Planning matters blog | Lichfields

Planning matters

Our award winning blog gives a fresh perspective on the latest trends in planning and development.

Creating rural workspaces for a flexible post pandemic economy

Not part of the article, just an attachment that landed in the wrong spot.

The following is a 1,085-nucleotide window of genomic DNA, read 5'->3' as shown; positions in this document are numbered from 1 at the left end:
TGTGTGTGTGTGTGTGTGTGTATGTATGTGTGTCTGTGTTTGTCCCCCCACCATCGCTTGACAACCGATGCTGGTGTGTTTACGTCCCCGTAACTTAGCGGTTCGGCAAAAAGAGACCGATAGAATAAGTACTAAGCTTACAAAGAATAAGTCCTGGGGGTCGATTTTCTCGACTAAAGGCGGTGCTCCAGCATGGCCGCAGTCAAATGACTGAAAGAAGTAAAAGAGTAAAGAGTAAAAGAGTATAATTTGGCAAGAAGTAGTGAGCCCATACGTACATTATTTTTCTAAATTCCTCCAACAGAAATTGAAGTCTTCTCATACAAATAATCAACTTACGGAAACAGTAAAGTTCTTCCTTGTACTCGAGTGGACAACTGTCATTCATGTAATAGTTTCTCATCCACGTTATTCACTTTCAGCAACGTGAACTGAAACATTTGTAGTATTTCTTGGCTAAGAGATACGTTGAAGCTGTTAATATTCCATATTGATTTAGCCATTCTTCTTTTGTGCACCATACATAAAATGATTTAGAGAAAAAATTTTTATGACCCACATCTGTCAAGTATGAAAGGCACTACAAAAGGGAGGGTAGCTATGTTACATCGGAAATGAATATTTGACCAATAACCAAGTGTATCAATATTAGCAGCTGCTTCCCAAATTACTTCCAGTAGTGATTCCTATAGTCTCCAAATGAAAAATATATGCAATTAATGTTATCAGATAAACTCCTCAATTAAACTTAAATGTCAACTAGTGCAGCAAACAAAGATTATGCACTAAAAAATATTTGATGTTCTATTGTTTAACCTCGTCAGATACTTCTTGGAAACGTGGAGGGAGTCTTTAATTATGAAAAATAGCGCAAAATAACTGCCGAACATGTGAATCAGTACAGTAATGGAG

I’m sure we all well remember over a year ago in March 2020 the sudden feeling of restlessness and unease which swept through the nation and workplaces as headline after headline delivered the irrepressible news that this virus was also sweeping through the nation, and it was about to upend life as we knew it for a longer period of time than any of us would have dared imagine. In what felt like an overnight transition, businesses which were still allowed to operate had flexibility forced upon them, as employees found themselves working from home with new working practices put in place with a rate of urgency never before required. It has been a challenging time for almost all, and were it not for the flexibility which businesses have demonstrated they can wield to endure and survive, it would have been significantly harder for a great many more people. And for the most part, here we are over a year later, many of use still in these ‘temporary’ working arrangements. Though with the arrival of spring, the grass roots of normality seem to be coming through and the return of a previous reality appears on the horizon. Now represents the best time to ask ourselves, how do we want to balance our work and our lives? Now we have demonstrated that flexible working can work, and certain people can thrive within it, is it the correct decision to fastrack a return to the previous way of doing things? Demand for rural property has been through the roof due to the pandemic, as people realised that rural properties are often larger, close to natural beauty hotspots and are typically cheaper than an urban equivalent. These rural locations are feasible if people no longer need to commute to a city-centre office. [1] But whilst the residential flight to the countryside has been well documented, there has also been growth in the market for rural business space to support those living in rural areas and needing the benefits that a convenient office-space can provide. There is a little-used part of the planning system that facilitates the provision of these working spaces through Permitted Development rights; allowing for the conversion of Agricultural Buildings to business hubs, amongst other uses. Permitted Development Class R permits the change of use of agricultural buildings to a flexible commercial use of a retail unit, restaurant or café, office, commercial storage/distribution use, hotel, or a range of leisure uses, such as a concert hall or gymnasium. The permitted development route establishes that the principle of the development is acceptable, subject to meeting certain criteria; The buildings have been used for agriculture since July 2012; No more than 500sqm cumulative floorspace is proposed to be changed; The agricultural building proposed to be converted is not a Listed Building. If the cumulative floorspace proposed to be changed does not exceed 150sqm, the following information must be provided to the LPA: the date the site will begin to be used for any of the flexible uses; the nature of the use or uses; and a plan indicating the site and which buildings have changed use. If the cumulative development exceeds 150 sqm the following must be submitted to the LPA for Prior Approval: an assessment of the transport and highways impacts of the development; noise impacts of the development; contamination risks; and flooding risks on the site. The LPA, through the Prior Approval process then has 56 days to respond to the application stating that prior approval is acceptable or refuse the application. If they do not respond within the 56 days, the application is granted consent. The application can only be refused on the grounds of unacceptable highways, flooding, noise or contamination impacts as a result of the proposal. While the above process establishes the acceptability of the use of the agricultural building for commercial purposes, any material amendments to the fabric of the building in order to facilitate this change of use would require a separate planning application. Given the national policy support to create rural working spaces, these applications tend to be straightforward. Lichfields has worked on numerous Class R applications nationally, most recently at Old Bewick in North Northumberland.[2] The opportunity for these developments exists in all rural areas in England and Wales, and provides a simple mechanism which bypasses the bulk of the planning process to deliver the rural workspaces that are anticipated to be in high demand in the post pandemic economy. The relatively simple route through the planning process provides an attractive, reduced risk opportunity for agricultural building owners to diversify and supplement their income streams on their estate; while creating an environment for the new mobile workforce who have recently left the city to work in their countryside environment. The links between reconnecting with nature and the mental health benefits it provides are well established (Source - [3]) and the creation of more rural workspaces would bring often disused buildings back into use while taking advantage of an anticipated demand for these environments. The formation of new ways of working, reaping the mental health benefits of reconnecting with nature through working in the countryside would represent a significant positive to take away from the difficult situation we have all endured. If you would like to discuss any of the opportunities raised through agricultural permitted development, please feel free to get in touch with me at any time. [1] Farming UK: 1 in 2 young people want to swap city for countryside; Rural Services Network: Lockdown drives demand for rural property; and Rural Services Network: Increasing demand for rural properties to increase as pandemic continues  [2] https://bdaily.co.uk/articles/2021/05/04/planning-permission-granted-for-conversion-of-rural-northumberland-barn-into-office-space [3] https://www.mind.org.uk/information-support/tips-for-everyday-living/nature-and-mental-health/how-nature-benefits-mental-health/